So the negotiators of this text added language that may endanger people. They took great pains, though, to minimize the harm it might do to asylum seekers. It is good that they tried to do so—but it means that it will be rough going in the MAGA-heavy, election-year House of Representatives.

At WOLA: U.S. Congress Must Not Gut the Right to Asylum at a Time of Historic Need

Republican legislators have dug in and have given the Biden administration a list of demands. Aid for Ukraine and other items in the White House’s supplemental budget request will not get their approval, they say, unless the law is changed in ways that all but eliminate the right to seek asylum at the U.S.-Mexico border.

Here, at WOLA’s site, is an analysis of this proposal and the unspeakable harm that it would do. We urge the administration and congressional Democrats to stand strong and reject it.

From the conclusion:

If the Senate Republicans’ November 6 proposal were to become law, it would deny asylum to almost all protection-seeking migrants, unless:

  • That migrant sought asylum and received rejections in every country through which they passed en route to the United States.
  • That migrant presented at a land-border port of entry (official border crossing), even though CBP strictly limits asylum seekers’ access to these facilities.
  • The U.S. government could not send that migrant to a third country to seek asylum there.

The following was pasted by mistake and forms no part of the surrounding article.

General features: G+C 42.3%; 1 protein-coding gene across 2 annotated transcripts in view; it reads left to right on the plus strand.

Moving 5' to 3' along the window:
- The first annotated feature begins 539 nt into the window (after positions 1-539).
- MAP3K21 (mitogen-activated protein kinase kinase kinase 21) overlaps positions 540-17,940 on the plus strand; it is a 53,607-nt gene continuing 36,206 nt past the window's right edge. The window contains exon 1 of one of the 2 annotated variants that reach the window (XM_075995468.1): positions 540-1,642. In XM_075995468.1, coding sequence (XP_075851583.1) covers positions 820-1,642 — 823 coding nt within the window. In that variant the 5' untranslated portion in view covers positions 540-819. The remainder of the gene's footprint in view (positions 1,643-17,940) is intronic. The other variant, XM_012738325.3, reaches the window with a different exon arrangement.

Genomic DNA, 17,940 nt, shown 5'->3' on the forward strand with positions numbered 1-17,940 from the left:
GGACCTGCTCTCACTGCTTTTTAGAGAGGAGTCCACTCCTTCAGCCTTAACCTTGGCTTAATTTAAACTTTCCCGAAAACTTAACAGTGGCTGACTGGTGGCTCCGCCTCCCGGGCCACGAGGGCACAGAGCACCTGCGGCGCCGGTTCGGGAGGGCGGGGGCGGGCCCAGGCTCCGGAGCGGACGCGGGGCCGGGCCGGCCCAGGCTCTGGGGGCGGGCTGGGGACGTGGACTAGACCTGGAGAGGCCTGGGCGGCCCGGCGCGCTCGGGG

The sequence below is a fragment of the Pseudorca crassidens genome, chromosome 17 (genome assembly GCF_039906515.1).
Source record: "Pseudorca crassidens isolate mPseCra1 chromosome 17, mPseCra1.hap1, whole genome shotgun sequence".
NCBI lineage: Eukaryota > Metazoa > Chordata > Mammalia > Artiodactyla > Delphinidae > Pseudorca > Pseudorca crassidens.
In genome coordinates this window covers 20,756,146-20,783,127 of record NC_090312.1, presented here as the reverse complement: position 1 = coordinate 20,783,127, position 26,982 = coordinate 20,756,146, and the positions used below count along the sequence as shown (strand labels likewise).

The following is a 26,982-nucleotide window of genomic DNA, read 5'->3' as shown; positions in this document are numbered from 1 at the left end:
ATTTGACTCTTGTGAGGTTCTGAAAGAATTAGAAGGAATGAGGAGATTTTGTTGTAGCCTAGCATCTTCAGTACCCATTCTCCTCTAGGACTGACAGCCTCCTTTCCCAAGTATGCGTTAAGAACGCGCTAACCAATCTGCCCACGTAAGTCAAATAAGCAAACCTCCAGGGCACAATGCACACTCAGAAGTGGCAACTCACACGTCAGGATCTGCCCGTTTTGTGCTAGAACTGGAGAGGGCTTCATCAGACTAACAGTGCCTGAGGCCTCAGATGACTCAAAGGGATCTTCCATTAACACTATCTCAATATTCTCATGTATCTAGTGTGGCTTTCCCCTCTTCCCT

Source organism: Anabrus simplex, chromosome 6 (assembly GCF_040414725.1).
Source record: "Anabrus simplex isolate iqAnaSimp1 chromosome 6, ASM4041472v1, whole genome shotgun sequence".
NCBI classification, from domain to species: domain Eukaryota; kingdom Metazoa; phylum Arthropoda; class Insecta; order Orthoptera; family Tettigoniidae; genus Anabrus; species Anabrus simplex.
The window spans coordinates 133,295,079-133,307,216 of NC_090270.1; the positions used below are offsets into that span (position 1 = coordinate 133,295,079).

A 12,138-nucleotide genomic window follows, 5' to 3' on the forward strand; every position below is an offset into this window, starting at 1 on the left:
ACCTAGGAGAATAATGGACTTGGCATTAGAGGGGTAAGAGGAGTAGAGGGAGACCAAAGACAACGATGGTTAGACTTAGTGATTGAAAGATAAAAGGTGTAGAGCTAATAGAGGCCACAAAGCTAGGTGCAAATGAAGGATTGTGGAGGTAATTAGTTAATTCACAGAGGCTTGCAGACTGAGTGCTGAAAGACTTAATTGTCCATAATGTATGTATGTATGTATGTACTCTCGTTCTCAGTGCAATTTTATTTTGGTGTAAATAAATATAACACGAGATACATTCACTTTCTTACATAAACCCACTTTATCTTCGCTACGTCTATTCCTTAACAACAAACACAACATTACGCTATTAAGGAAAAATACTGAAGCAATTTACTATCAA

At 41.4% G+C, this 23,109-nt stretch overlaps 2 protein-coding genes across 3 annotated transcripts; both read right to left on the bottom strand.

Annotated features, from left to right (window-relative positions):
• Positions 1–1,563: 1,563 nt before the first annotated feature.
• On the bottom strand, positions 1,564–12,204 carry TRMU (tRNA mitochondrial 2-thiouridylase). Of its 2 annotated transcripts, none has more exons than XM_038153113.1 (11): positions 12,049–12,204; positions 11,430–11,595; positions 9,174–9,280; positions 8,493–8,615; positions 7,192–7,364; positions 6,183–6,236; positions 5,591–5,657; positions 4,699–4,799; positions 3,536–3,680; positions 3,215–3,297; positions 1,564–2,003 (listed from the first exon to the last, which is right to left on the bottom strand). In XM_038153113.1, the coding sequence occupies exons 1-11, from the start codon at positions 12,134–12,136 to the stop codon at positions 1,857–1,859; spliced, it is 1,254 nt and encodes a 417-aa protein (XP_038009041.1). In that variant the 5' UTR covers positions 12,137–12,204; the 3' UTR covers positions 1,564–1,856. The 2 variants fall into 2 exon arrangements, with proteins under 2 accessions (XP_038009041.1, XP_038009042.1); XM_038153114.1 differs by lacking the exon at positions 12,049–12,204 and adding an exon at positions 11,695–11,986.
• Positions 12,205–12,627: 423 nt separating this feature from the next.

• In an initial “credible fear” interview within days of apprehension, that migrant met a higher screening standard.

If an asylum seeker clears those hurdles, the Republican proposal would require them to await their court hearings in ICE detention—even if they are a parent with children—or while “remaining in Mexico.”

This proposal is extraordinarily radical. Congressional Republicans’ demands to attach it to 2024 spending put the Biden administration in a tough position. It is a terrible choice to have to secure funding for Ukraine and other priorities by ending the United States’ historic role as a country of refuge, breaking international commitments dating back to the years after World War II.

Read the whole thing here.

At WOLA: Migration Can’t and Shouldn’t Be Blocked. But it Can be Managed.

Here’s an 1,100-word statement recalling and highlighting some of the basic principles underlying our border and migration work. Backed up with lots of numbers and data, of course.

The main points:

  1. Most migrants arriving in the United States are exercising their right to seek asylum
  2. The United States needs to invest in managing, in a humane and timely manner, migrants and asylum seekers—NOT in more border security
  3. Legislative proposals from “border hawks,” like the “Secure the Border Act” (H.R2), would endanger thousands of lives

Read it here. It comes with an embedded video:

17,000 Deportations of Non-Mexicans Into Mexico Since Title 42 Ended

In a conversation with reporters whose transcript has not yet been posted online, Blas Nuñez-Neto, the Department of Homeland Security’s assistant secretary for border and immigration policy, dropped an important and rarely publicized statistic.

Since the Title 42 pandemic expulsions policy ended in May, Mexico has accepted the U.S. deportation into its territory of 17,000 citizens of Cuba, Haiti, Nicaragua, and Venezuela. These are people denied access to asylum under the Biden administration’s “transit ban” rule.

17,000 over nearly 5 months is far fewer than the rate of Title 42 expulsions during the pandemic, when Mexico agreed to accept nearly a million land-border expulsions of citizens of Guatemala, Honduras, El Salvador, Venezuela, Haiti, Cuba, and Nicaragua. Today, Mexico just accepts citizens of the latter four countries. But 17,000 is still a lot of people, some with protection needs denied because, under the “transit ban” rule, they crossed the border improperly.